Journal Article

Evaluation of the MicroScan ESBL plus confirmation panel for detection of extended-spectrum β-lactamases in clinical isolates of oxyimino-cephalosporin-resistant Gram-negative bacteria

Enno Stürenburg, Melanie Lang, Matthias A. Horstkotte, Rainer Laufs and Dietrich Mack

in Journal of Antimicrobial Chemotherapy

Published on behalf of British Society for Antimicrobial Chemotherapy

Volume 54, issue 5, pages 870-875
Published in print November 2004 | ISSN: 0305-7453
Published online November 2004 | e-ISSN: 1460-2091 | DOI: http://dx.doi.org/10.1093/jac/dkh449
Evaluation of the MicroScan ESBL plus confirmation panel for detection of extended-spectrum β-lactamases in clinical isolates of oxyimino-cephalosporin-resistant Gram-negative bacteria

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Objective: We aimed to assess the performance of the MicroScan ESBL plus confirmation panel using a series of 87 oxyimino-cephalosporin-resistant Gram-negative bacilli of various species.

Methods: Organisms tested included 57 extended-spectrum β-lactamase (ESBL) strains comprising Enterobacter aerogenes (3), Enterobacter cloacae (10), Escherichia coli (11), Klebsiella pneumoniae (26), Klebsiella oxytoca (3) and Proteus mirabilis (4). Also included were 30 strains resistant to oxyimino cephalosporins but lacking ESBLs, which were characterized with other resistance mechanisms, such as inherent clavulanate susceptibility in Acinetobacter spp. (4), hyperproduction of AmpC enzyme in Citrobacter freundii (2), E. aerogenes (3), E. cloacae (3), E. coli (4), Hafnia alvei (1) and Morganella morganii (1), production of plasmid-mediated AmpC β-lactamase in K. pneumoniae (3) and E. coli (3) or hyperproduction of K1 enzyme in K. oxytoca (6).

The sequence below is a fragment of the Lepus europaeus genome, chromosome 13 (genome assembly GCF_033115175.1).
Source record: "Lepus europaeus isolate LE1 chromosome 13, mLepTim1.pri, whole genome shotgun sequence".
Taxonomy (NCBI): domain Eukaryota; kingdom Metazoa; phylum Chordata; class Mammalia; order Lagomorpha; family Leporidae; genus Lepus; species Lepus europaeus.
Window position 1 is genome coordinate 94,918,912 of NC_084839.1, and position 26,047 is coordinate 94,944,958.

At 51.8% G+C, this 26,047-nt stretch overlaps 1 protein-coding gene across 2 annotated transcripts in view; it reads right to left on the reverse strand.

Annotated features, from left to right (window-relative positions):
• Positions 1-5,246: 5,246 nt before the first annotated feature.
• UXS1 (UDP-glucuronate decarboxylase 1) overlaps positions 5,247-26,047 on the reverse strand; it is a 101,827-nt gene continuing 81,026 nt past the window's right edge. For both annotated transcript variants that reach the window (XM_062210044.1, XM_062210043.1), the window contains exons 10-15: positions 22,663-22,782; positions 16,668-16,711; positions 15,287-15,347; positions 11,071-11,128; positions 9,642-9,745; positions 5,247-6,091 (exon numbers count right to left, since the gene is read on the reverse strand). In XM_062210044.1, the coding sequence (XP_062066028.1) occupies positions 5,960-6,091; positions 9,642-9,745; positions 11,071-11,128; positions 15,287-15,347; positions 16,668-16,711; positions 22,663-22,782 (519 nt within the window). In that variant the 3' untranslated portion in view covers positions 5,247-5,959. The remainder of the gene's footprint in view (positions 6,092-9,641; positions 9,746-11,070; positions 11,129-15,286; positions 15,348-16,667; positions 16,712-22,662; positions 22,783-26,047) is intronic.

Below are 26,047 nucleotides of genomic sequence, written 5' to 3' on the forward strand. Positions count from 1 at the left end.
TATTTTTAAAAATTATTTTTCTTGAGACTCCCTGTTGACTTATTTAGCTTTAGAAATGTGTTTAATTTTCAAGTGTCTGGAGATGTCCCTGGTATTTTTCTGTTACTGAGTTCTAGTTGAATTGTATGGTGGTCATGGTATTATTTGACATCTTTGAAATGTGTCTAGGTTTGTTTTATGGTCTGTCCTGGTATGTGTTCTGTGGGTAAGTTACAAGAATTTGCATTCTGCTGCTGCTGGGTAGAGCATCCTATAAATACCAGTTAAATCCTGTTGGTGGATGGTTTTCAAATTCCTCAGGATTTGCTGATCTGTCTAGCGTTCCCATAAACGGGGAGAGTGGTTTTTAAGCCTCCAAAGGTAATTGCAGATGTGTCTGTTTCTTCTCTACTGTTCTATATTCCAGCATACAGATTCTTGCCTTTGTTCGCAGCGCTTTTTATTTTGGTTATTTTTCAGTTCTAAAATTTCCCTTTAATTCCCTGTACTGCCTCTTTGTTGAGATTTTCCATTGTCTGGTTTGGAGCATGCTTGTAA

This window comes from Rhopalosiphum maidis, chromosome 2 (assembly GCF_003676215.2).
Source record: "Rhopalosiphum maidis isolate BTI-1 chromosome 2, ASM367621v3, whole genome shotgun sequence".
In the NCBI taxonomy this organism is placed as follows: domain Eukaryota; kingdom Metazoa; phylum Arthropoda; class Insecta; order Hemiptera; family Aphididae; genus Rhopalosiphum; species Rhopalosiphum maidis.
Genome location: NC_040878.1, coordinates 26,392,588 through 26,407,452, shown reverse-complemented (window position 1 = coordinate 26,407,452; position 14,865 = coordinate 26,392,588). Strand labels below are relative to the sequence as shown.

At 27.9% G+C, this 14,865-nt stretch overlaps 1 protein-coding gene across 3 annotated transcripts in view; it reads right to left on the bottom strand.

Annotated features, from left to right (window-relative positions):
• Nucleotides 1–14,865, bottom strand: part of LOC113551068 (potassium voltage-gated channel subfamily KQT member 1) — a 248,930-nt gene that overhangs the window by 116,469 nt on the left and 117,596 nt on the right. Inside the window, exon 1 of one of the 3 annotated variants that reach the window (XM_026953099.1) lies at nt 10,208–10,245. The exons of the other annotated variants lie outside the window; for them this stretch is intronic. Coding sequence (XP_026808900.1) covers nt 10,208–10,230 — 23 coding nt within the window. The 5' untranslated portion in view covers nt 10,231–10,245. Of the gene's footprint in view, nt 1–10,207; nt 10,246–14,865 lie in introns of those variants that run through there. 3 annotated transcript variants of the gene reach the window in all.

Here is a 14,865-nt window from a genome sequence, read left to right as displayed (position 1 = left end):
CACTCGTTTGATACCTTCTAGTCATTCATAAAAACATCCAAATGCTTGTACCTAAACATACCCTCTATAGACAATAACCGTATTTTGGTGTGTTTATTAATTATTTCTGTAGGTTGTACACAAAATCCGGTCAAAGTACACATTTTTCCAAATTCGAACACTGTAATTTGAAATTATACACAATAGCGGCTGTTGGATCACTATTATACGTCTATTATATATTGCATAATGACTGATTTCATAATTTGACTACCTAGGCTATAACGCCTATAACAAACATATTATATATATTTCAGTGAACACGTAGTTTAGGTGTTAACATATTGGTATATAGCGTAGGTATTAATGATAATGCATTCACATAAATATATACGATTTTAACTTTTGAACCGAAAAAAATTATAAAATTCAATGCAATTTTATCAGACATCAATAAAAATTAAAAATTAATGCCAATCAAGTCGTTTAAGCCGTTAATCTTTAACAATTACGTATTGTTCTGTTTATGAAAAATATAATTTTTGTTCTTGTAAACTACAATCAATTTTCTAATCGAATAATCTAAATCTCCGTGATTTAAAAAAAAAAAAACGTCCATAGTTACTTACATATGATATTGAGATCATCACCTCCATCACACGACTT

Results: The MicroScan MIC-based clavulanate synergy correctly classified 50 of 57 ESBL strains as ESBL-positive and 23 of 30 non-ESBL strains as ESBL-negative (yielding a sensitivity of 88% and a specificity of 76.7%, respectively). False negatives among ESBL producers were highest with Enterobacter spp. due to masking interactions between ESBL and AmpC β-lactamases. False-positive classifications occurred in two Acinetobacter spp., one E. coli producing plasmid-mediated AmpC β-lactamase and two K. oxytoca hyperproducing their chromosomal K1 β-lactamase.

Conclusion: The MicroScan clavulanate synergy test proved to be a valuable tool for ESBL confirmation. However, this test has limitations in detecting ESBLs in Enterobacter spp. and in discriminating ESBL-related resistance from the K1 enzyme and from inherent clavulanate susceptibility in Acinetobacter spp.

Keywords: ESBLs; ESBL detection; ESBL discrimination; MIC-based clavulanate synergy test

Journal Article.  4270 words.  Illustrated.

Subjects: Medical Oncology ; Critical Care

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